Alcohol and Recreational Marijuana in Divorce Cases

Although consuming alcohol and marijuana, to a certain extent and with restrictions, are both legal activities in the State of Colorado, the use of either can pose serious challenges in a divorce case – especially if there are children involved.

Spouses who are engaged in a battle for assets, money and custody of the children may find themselves facing allegations of over-using alcohol and/or marijuana so the other can get the upper hand.

Here’s a little insight into both situations.

How Alcohol affects Divorce

Clients have come to me and said they want more than 50% of the marital estate because their partner was an alcoholic. The client usually rationalizes, “As a financial unit, we’ve spent a lot of money on alcohol, paid DUI fines, spent thousands on legal fees for several DUI cases and our car insurance is ten times as much as it should normally be because of my ex’s alcohol problem.”

Therefore, the person believes he or she is entitled to more of the marital estate.

However, Colorado is a no-fault divorce state. This means that the state refers to divorce as a “dissolution of marriage” and generally will not allow fault to impact the division of the marital estate. Because of this, if one party actually does have a drinking problem, it is likely that the Court may perceive this as something that happened during the marriage, and the other party should have addressed it then. As I tell my clients, the Court is unlikely to “rewrite” the marriage. Also, there is the argument that alcoholism is a disease, and, therefore, this wasn’t willful conduct. However, these issues can become relevant if children are involved.

If there are children involved, things become stickier. It must be determined whether the spouse does indeed have a drinking problem, and, if so, will it affect his or her ability to properly supervise the children, which would factor into the parenting schedule. Since overnight parenting time is a major factor in determining the amount of child support, that may also extend into the conversation regarding child support.

As you can see, alcohol and alcoholism can seriously affect the outcome of a divorce proceeding.

How Marijuana affects Divorce

Similar to the effects of alcohol, simply using marijuana, even to the point of being stoned most of the time, is unlikely to seriously affect the division of the marital estate (as I mentioned earlier, Colorado is a no-fault divorce state).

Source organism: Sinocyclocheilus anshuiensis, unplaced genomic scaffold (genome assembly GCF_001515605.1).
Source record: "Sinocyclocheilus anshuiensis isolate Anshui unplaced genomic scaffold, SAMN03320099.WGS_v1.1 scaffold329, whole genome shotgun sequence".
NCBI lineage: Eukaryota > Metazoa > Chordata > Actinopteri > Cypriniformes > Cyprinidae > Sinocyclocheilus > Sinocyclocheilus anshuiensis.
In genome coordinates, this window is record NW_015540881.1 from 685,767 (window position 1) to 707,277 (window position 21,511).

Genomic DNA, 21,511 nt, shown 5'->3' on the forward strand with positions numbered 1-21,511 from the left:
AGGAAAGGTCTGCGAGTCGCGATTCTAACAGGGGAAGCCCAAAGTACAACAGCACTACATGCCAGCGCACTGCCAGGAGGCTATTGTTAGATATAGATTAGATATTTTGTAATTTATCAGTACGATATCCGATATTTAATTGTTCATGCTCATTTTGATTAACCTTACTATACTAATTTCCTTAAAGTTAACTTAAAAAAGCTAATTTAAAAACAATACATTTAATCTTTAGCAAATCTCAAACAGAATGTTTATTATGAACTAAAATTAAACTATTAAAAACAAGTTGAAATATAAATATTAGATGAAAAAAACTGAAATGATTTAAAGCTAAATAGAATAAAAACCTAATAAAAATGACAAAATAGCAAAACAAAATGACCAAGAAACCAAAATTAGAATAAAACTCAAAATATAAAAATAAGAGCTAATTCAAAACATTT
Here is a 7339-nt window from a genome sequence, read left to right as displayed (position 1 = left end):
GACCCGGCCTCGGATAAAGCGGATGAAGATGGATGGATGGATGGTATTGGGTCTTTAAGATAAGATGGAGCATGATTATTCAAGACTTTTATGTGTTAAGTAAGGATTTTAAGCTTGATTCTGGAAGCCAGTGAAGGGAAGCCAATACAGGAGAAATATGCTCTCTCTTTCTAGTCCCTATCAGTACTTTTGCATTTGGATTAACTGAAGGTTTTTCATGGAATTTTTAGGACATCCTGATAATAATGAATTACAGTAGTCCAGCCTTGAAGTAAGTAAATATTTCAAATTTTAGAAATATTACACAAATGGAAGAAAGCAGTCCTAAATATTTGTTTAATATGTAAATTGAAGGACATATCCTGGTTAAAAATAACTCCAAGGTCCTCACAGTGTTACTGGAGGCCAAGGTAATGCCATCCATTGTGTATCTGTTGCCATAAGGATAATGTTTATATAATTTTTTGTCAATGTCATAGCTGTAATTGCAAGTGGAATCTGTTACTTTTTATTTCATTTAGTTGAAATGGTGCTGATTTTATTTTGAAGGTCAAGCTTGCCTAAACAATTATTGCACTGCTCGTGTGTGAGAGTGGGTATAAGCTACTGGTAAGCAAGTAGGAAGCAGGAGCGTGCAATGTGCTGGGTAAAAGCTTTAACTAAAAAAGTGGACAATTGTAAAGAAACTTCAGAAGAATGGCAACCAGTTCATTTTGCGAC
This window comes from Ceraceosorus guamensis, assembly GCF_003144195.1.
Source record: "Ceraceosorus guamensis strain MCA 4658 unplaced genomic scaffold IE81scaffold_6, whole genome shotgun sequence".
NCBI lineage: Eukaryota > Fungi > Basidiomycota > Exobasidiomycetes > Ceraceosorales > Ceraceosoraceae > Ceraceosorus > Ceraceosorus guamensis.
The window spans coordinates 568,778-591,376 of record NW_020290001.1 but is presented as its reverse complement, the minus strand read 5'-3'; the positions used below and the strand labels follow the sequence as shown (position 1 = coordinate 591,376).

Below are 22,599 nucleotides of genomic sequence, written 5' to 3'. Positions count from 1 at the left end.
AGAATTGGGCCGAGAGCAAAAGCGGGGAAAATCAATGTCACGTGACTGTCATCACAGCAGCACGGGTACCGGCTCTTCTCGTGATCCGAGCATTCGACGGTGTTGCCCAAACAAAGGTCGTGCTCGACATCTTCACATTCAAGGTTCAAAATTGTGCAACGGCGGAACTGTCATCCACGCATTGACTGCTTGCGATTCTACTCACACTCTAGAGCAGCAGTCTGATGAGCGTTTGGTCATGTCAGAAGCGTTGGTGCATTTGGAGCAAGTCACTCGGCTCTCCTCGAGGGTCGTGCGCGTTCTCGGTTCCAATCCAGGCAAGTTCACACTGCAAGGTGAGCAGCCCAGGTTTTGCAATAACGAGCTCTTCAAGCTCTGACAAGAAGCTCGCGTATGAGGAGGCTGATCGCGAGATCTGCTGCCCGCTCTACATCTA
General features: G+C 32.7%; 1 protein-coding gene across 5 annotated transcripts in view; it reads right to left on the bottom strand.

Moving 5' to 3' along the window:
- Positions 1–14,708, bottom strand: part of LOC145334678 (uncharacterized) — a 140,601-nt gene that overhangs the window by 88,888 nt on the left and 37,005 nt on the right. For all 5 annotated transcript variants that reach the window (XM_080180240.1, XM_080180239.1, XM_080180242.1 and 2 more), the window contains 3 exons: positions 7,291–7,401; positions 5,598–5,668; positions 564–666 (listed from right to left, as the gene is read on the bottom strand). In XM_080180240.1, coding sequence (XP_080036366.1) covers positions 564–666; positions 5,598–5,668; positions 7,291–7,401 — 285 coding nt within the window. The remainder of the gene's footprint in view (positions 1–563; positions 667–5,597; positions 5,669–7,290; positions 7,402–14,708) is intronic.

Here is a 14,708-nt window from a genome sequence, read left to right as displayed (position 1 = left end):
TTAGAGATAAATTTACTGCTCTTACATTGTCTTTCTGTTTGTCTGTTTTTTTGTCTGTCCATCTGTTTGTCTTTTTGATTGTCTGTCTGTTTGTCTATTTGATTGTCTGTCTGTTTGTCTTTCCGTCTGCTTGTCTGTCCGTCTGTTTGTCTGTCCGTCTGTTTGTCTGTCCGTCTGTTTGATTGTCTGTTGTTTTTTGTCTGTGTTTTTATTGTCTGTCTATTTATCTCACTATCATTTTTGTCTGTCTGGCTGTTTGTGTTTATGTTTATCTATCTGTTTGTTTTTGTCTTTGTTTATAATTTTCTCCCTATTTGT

However, now that recreational marijuana is legal in the State of Colorado, it’s more frequently becoming an issue in many divorce cases where children are present. When a spouse complains that the other party uses marijuana, the other side will respond “it’s legal”.

Yes, marijuana is legal; however, so is alcohol consumption. Would anyone argue that it’s okay to be drunk when you’re responsible for caring for the children? In other words, it is not acceptable to be impaired when you are responsible for caring for the children regardless of legality. Just because it’s legal does not mean it doesn’t impact your ability to parent!

The real question that must be answered in every case that involves marijuana or alcohol is this: When is somebody too impaired by any substance? Like I’ve said before, every case is different and must be handled differently. There is no “one-size-fits-all” when it comes to divorce.

That said, if you are preparing to go through divorce proceedings and you use any kind of drugs or drink alcohol to excess, stop right away. [If you think your spouse will raise this issue, you may just want to stop until the case is over to eliminate the argument.] During the process, you want to be as clean and clear-headed as possible – not only so you can make the best decisions for your case, but also so that you’re not caught in an embarrassing situation that could affect your life and the lives of your children for a long time.

If you’re about to go through a divorce, we recommend the guidance of experienced counsel. Call us at 303-449-1873 to set up a free consultation.
Related Posts
  • How to Testify in Court Read More
  • Divorce Long Distance: How Does it Work? Read More
  • Can Domestic Violence Charges be Dropped by the Victim? Read More